Tuesday, May 2, 2017
Super Bomberman R Review
I've been a fan of the Bomberman series since I first played Bomberman 2 on the NES, so you'll be hard-pressed to find somebody who wanted this series to make a triumphant return on Switch more than me. Unfortunately, my experience with Super Bomberman R made it abundantly clear that Konami did the bare minimum when attempting to revive this lapsed franchise.
While many players get into Bomberman purely for the multiplayer mode, I've always had a fondness for the single-player campaigns, especially in the N64 and Gamecube era. Much to my disappointment, the campaign was an extremely barebones collection of five worlds with nine levels that seemed to be an attempt at recreating the gameplay of Super NES Bomberman but with 3D graphics. Super Bomberman R does not succeed at all in this unambitious goal. While the 3D graphics provide a somewhat interesting extra layer of depth and verticality to the traditionally flat grid-based level designs, these features often obstruct the view of Bomberman and enemies since there's no way to move the camera. The biggest issue with the campaign, however, is the continue system. To use a continue costs in-game currency (gems) with the cost of a continue being based on the difficulty level you're playing. Using a continue provides nine additional lives and allows you to continue playing from the exact moment at which you lost your last life as if nothing happened. If you lack the gems to use a continue, you get sent back to the beginning of the world you're currently playing, which could mean having to replay up to nine levels. Thus in the first case, a game over has almost no consequences at all, and in the second case, the game can be especially punitive. The difficulty options don't help matters much since on easy the continues are meaninglessly cheap, and on medium or hard they're so expensive that a few too many mistakes at the beginning of the campaign could leave you stuck and unable to earn enough gems to buy continues for the entire rest of the game. I found this issue to be so glaring that it killed much of my motivation to proceed with the campaign.
There was one feature of the campaign that offered a momentary glimpse of Bomberman's former glory: the boss battles. The bosses take the form of giant robots with weak points to exploit and patterns to learn which was a welcome change from the more ho-hum standard stages. These dynamic battles reminded me of what it was I liked about Bomberman to begin with. I should also mention that the campaign's cutscenes, while obviously cheaply animated, have a very Saturday-morning-cartoon vibe that wasn't my thing, but I could easily see appealing to children, who are presumably the target market for this game. I also kind of dug the corny electro-pop music that crops up at various times throughout the game.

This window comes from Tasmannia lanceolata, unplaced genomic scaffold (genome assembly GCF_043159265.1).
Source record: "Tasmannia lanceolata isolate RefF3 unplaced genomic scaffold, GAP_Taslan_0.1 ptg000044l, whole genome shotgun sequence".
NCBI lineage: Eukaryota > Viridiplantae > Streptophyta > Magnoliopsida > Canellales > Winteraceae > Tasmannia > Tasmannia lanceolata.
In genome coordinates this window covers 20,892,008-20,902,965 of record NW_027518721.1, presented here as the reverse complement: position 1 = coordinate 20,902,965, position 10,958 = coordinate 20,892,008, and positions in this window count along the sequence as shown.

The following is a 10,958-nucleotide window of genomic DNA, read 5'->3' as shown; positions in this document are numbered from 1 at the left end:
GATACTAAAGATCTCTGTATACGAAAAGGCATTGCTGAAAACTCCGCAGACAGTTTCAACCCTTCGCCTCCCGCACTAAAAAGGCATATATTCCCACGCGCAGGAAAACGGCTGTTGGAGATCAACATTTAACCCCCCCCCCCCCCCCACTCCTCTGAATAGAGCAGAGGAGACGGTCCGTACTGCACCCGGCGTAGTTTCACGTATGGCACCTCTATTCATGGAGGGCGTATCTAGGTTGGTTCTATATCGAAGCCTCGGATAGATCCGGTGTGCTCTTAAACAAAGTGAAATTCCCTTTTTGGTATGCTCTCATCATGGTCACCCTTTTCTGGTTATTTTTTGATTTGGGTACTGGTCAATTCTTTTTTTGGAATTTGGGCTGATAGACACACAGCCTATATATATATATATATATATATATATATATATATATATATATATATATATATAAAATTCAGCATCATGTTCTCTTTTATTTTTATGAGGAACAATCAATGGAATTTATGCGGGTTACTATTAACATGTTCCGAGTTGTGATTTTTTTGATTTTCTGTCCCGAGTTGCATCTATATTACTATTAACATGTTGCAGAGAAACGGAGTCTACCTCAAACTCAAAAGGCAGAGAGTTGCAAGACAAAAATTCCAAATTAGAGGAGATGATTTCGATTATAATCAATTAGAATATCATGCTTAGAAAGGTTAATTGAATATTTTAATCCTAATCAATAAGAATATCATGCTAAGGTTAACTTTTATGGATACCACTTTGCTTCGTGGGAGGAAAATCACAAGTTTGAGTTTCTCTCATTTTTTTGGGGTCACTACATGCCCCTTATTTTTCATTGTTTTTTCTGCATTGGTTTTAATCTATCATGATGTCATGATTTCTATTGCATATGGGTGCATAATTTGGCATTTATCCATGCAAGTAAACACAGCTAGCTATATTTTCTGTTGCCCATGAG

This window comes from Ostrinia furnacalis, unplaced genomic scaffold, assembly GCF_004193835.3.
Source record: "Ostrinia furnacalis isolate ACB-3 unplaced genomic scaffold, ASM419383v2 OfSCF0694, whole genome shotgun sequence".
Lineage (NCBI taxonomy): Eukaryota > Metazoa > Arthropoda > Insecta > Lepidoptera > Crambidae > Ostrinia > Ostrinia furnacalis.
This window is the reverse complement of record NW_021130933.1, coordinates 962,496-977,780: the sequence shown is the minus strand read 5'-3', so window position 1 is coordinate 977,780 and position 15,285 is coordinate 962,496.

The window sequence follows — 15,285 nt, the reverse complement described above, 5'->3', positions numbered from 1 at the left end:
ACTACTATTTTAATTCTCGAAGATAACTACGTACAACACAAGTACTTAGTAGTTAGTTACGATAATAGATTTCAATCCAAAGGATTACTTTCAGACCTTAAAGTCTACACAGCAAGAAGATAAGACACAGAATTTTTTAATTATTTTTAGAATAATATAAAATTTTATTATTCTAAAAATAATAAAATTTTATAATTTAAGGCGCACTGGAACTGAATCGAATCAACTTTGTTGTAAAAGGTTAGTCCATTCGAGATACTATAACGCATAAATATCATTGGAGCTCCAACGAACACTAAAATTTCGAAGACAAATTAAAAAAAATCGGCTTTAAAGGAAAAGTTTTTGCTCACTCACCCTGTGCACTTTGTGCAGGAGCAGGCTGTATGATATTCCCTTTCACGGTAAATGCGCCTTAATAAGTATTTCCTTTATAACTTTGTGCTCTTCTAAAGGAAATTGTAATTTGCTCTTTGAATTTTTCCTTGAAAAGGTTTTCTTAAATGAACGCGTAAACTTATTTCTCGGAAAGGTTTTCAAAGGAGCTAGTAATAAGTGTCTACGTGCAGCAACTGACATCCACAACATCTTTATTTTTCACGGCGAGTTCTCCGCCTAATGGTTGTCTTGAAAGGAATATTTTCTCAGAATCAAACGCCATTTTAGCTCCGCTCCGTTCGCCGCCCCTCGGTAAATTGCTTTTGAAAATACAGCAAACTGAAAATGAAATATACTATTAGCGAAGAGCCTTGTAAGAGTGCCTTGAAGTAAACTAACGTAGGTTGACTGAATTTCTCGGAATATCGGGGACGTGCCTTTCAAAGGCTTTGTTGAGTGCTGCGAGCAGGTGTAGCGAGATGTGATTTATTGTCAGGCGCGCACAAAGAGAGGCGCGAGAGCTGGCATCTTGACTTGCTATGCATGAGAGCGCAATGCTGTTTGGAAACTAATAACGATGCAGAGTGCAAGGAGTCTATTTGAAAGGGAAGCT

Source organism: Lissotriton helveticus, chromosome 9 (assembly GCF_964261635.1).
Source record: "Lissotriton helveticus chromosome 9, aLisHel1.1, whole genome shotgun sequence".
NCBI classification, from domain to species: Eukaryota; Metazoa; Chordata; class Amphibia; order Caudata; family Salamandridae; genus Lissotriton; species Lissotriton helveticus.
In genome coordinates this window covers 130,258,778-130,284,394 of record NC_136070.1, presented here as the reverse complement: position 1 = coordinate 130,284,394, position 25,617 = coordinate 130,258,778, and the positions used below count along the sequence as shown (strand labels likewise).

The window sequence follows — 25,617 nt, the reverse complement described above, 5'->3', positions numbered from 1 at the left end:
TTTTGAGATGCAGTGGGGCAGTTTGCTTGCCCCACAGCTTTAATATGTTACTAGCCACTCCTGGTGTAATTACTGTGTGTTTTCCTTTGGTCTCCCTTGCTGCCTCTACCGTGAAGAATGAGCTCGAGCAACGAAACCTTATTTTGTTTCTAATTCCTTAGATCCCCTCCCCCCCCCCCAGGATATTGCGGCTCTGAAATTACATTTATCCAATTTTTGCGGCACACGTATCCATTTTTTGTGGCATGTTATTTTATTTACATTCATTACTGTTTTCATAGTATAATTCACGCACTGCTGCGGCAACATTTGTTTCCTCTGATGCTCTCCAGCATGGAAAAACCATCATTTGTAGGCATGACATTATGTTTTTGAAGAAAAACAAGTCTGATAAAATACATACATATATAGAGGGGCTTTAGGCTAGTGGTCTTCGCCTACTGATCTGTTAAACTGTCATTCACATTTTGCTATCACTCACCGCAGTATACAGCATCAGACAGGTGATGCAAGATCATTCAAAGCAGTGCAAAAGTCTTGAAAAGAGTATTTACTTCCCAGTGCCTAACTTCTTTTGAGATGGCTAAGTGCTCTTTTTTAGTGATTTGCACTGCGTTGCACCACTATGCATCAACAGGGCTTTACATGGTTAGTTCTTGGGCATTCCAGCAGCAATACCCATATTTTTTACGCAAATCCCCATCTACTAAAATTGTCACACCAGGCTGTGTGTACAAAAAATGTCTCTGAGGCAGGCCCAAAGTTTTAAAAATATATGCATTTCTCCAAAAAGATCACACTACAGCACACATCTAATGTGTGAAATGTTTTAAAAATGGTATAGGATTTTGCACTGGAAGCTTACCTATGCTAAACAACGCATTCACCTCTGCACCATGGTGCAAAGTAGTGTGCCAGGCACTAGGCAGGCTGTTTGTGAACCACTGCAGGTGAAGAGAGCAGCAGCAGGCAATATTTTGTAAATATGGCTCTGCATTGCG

The multiplayer options come in two flavors: co-op campaign and battle mode. Playing the campaign as a co-op experience comes with all the same problems of the single-player mode but with the added frustration of friendly fire deaths. This only exacerbated the issues with the continue system and quickly proved to be a non-starter for my wife and me; we played through the first world in co-op and then I powered through the remaining four worlds on my own. The battle mode is fairly competent but adds nothing new to the multiplayer Bomberman formula. I bet it would still be a lot of fun to play with four players locally, but I lacked the necessary extra Joy-con (and people) to try it out. The online battle mode initially ran so poorly it was practically unplayable but was patched over a month after release, upgrading it to a choppy but manageable state. Even with the patch, it didn't hold my interest for long.
It really pains me to give a Bomberman game a negative review and I tried hard to find some positives in the package, but as a full-priced release, I just can't forgive Super Bomberman R's numerous flaws. My only hope is that after dipping their toe in the Switch development water with this game, Konami will come back later with better installments of Bomberman and their other classic franchises.
Completion Time: About 5 hours (campaign on easy mode and a handful of multiplayer matches)
P.S. This is the first time in years I've traded a game back to a retailer so soon after its release. I put the cash towards a Switch carrying case and some eShop titles that I'll be covering in a future post.